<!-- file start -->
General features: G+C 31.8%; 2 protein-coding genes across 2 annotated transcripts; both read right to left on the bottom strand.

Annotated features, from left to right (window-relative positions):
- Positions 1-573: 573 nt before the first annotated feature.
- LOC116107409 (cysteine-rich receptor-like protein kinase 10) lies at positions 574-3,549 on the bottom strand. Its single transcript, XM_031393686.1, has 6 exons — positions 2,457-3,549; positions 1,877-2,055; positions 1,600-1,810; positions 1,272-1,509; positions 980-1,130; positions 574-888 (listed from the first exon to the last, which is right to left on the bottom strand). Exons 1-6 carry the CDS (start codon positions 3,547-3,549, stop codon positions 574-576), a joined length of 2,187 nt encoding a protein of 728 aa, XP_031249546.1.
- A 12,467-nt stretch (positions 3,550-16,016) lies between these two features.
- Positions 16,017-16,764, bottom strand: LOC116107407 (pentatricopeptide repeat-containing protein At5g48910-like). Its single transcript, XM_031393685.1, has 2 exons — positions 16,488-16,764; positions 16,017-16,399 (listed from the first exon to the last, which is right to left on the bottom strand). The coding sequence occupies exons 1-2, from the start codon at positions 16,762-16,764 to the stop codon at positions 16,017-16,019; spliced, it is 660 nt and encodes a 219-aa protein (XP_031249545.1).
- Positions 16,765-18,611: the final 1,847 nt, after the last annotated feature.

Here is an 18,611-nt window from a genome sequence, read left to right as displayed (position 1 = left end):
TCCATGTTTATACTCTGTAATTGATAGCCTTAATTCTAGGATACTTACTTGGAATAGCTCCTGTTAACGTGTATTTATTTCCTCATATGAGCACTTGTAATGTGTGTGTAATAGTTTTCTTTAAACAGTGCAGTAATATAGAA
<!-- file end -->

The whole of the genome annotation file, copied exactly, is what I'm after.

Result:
General features: G+C 31.8%; 2 protein-coding genes across 2 annotated transcripts; both read right to left on the bottom strand.

Annotated features, from left to right (window-relative positions):
- Positions 1-573: 573 nt before the first annotated feature.
- LOC116107409 (cysteine-rich receptor-like protein kinase 10) lies at positions 574-3,549 on the bottom strand. Its single transcript, XM_031393686.1, has 6 exons — positions 2,457-3,549; positions 1,877-2,055; positions 1,600-1,810; positions 1,272-1,509; positions 980-1,130; positions 574-888 (listed from the first exon to the last, which is right to left on the bottom strand). Exons 1-6 carry the CDS (start codon positions 3,547-3,549, stop codon positions 574-576), a joined length of 2,187 nt encoding a protein of 728 aa, XP_031249546.1.
- A 12,467-nt stretch (positions 3,550-16,016) lies between these two features.
- Positions 16,017-16,764, bottom strand: LOC116107407 (pentatricopeptide repeat-containing protein At5g48910-like). Its single transcript, XM_031393685.1, has 2 exons — positions 16,488-16,764; positions 16,017-16,399 (listed from the first exon to the last, which is right to left on the bottom strand). The coding sequence occupies exons 1-2, from the start codon at positions 16,762-16,764 to the stop codon at positions 16,017-16,019; spliced, it is 660 nt and encodes a 219-aa protein (XP_031249545.1).
- Positions 16,765-18,611: the final 1,847 nt, after the last annotated feature.

Here is an 18,611-nt window from a genome sequence, read left to right as displayed (position 1 = left end):
TCCATGTTTATACTCTGTAATTGATAGCCTTAATTCTAGGATACTTACTTGGAATAGCTCCTGTTAACGTGTATTTATTTCCTCATATGAGCACTTGTAATGTGTGTGTAATAGTTTTCTTTAAACAGTGCAGTAATATAGAA